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Formation of brain cells from simple cells of urine

Researchers have utilized the cells in human urine to make brain cells.

This research has been published online in the journal Nature Methods.

In this study, researchers have found that the human excreta could be powerfully used to study different diseases thereby help us in overcoming some of the problems of utilizing stem cells. Not only this but it can also help us one day to control neurodegenerative diseases.

Researchers in this study presented the clear-cut way to utilize the cells in the human urine to be converted into valuable neurons. Interestingly, researchers have not used the stem cells, which can result in the development of tumors upon transplantation; instead they used simple cells and converted them into neural progenitor cells, which are the originator of brain cells. These are precursor cells and can be easily used in different individuals than the current procedures.

Neural Progenitor cells (Credit: Prof Chandran lab, University of Edinburgh)

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Diagnostic tool to determine down to 20 nm of individual particles in blood sample at an early stage

Researchers from Norway have developed the sensor that is capable of determining the individual particles in the blood sample and can help to detect cancer such as prostate and ovarian cancer in very early stages.

It is the world’s first sensor with such capability of determination developed by researchers from SINTEF, the largest independent research organization in Scandinavia, in collaboration with the researchers from Stanford University in the USA and the University of Oslo (UiO). This nano-particle sensor has been developed in MiNaLab in Oslo.

The MiNaLab nanotechnology laboratory in Oslo (Credit: SINTEF ICT)

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New types of soft and almost natural lightening alternatives for offices and homes; Research

Professor David Carroll works with graduate student Greg Smith on new FIPEL lighting technology (Credit: Ken Bennett, Wake Forest University photographer)Researchers have developed a new form of light bulb alternative based on field-induced polymer electroluminescent (FIPEL) technology that gives light without yellowish or bluish tinge.

This research has been published online in the journal Organic Electronics.

This new technology gives off light with soft and flicker-free capabilities. It is also durable. It can also be made into any color and shape. These are also two times more efficient as compared to compact fluorescent (CFL) bulbs and have the same level as that of LEDs.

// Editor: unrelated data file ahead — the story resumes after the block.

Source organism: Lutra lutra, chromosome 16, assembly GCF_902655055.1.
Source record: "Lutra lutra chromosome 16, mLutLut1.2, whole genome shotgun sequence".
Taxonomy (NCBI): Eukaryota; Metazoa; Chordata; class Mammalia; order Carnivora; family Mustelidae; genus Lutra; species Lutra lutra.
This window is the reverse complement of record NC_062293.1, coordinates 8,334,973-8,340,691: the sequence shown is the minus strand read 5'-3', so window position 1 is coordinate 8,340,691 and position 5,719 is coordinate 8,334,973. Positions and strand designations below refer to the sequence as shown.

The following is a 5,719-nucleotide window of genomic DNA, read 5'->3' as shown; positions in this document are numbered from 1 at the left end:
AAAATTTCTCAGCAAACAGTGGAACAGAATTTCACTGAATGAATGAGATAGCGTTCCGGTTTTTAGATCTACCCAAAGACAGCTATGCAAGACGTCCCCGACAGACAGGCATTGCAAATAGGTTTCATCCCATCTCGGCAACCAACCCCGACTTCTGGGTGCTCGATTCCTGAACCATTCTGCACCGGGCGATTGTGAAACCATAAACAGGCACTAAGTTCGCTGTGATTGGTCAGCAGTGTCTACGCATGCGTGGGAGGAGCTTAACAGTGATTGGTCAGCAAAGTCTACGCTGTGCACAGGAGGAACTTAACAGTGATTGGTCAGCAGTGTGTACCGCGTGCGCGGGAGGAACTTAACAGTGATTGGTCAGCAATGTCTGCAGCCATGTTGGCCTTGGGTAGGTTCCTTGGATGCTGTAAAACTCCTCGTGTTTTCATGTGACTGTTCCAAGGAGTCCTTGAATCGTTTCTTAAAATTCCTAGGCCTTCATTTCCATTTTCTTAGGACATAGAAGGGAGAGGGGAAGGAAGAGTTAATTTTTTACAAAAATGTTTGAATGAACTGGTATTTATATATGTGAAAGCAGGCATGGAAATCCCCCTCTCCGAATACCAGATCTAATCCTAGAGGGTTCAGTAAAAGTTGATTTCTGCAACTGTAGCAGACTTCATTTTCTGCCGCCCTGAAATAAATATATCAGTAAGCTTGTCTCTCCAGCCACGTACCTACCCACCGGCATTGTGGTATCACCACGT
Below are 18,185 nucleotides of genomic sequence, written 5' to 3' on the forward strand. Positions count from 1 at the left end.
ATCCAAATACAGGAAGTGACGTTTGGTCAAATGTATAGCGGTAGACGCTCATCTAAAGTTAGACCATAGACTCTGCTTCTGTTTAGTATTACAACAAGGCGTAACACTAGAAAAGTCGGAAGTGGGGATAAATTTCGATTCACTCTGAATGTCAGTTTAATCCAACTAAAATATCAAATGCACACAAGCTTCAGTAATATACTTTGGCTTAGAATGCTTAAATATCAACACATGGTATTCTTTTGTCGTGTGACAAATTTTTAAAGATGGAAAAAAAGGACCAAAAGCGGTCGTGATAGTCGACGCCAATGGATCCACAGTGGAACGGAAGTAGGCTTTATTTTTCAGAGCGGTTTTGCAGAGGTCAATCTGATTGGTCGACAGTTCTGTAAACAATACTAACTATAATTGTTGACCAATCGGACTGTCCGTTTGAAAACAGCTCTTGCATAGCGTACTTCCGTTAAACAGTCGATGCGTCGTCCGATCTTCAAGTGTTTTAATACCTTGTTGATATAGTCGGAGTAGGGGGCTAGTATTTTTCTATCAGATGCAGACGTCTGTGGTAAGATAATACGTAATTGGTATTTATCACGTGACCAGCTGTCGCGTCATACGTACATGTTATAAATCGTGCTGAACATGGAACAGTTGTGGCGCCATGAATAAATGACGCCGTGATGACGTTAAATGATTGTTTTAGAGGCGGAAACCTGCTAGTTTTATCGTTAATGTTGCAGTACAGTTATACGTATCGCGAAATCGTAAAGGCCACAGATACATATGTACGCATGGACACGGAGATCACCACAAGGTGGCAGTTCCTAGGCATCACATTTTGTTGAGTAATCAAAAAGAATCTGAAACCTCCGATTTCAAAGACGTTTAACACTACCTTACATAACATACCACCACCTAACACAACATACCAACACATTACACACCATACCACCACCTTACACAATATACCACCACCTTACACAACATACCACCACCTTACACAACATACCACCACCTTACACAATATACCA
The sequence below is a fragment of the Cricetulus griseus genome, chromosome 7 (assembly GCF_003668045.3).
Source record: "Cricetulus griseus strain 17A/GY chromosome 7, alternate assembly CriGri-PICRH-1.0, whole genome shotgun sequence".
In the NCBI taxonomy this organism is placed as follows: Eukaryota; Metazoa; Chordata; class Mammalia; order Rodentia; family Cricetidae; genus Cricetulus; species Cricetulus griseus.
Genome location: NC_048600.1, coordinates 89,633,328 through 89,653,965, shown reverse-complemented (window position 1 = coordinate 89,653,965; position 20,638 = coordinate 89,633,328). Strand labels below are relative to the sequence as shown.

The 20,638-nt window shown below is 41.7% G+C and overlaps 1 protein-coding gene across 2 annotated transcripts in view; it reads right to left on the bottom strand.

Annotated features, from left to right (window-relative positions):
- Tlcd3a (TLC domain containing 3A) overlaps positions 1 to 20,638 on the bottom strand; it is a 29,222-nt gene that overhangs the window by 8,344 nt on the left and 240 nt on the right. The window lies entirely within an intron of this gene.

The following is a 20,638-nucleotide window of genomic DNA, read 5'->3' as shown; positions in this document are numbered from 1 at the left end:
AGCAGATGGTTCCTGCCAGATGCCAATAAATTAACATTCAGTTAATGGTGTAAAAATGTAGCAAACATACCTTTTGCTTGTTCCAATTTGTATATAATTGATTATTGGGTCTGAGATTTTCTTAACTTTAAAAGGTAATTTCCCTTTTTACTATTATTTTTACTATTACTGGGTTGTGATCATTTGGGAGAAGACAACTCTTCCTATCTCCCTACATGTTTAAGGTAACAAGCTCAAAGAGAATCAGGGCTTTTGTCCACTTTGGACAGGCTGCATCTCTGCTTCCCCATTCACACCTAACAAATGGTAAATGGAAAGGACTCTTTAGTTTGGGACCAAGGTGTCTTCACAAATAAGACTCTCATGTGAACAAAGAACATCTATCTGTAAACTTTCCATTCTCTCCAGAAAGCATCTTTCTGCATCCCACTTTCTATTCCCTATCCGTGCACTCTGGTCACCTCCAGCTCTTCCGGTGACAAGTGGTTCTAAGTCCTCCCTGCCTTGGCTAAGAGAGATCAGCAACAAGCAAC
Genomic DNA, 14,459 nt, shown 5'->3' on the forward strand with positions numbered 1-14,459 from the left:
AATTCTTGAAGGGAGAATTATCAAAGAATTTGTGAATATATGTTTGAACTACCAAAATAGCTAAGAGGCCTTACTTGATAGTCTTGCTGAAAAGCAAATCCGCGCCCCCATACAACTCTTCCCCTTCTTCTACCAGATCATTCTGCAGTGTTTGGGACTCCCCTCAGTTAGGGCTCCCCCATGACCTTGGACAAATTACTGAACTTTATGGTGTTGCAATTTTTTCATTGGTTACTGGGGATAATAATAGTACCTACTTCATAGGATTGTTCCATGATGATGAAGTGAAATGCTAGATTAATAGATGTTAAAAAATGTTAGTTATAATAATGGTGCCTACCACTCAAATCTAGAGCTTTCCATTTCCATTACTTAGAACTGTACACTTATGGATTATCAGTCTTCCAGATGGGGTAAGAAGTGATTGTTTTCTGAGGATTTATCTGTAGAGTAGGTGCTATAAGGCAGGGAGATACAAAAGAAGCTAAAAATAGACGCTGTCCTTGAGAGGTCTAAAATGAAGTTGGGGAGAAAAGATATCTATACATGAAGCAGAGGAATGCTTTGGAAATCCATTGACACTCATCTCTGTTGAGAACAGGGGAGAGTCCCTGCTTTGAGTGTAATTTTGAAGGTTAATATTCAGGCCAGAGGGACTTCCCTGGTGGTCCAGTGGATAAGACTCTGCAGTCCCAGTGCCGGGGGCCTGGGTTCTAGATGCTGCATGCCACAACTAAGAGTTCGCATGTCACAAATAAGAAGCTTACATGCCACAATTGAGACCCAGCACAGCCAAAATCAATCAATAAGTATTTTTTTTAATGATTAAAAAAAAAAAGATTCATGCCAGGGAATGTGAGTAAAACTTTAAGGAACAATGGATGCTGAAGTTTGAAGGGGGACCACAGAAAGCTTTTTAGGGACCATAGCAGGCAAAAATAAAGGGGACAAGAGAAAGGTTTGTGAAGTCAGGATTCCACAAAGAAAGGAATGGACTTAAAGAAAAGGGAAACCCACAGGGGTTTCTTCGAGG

“People often complain that fluorescent lights bother their eyes, and the hum from the fluorescent tubes irritates anyone sitting at a desk underneath them,” David Carroll, Director of the Center for Nanotechnology and Molecular Materials at Wake Forest University, who is leading the development of this technology at Wake Forest, David Carroll. “The new lights we have created can cure both of those problems and more.” Read More …

Nanoparticle delivery of cancer killing agents could improve chemotherapy; Research

Neuroblastoma

Researchers have developed a nano-scale particle that could result in improvement of chemotherapy by delivering cancer killing agent.

This research has been done by researchers from Australian Center for Nanomedicine at the University of New South Wales in Sydney and published online in the journal of Chemical Communications. Read More …

Carbon nanotubes that can support 50,000 times of their own weight; Research

Scientists have developed artificial carbon nanotube muscles that are 200 times stronger than the human muscle fibers of the same size. They can support about 50,000 times their own weight as reported by the researchers at the University of Texas at Dallas.

This research has been published online in the journal Science.

Individually, these tiny nanotubes can be 10,000 times smaller than the diameter of the human hair and pound-for-pound, they can be 100 times than that of steel in strength.

Carbon nanofiber. This coiled yarn is two times the width of a human hair. (Credit: Image courtesy of University of Texas at Dallas)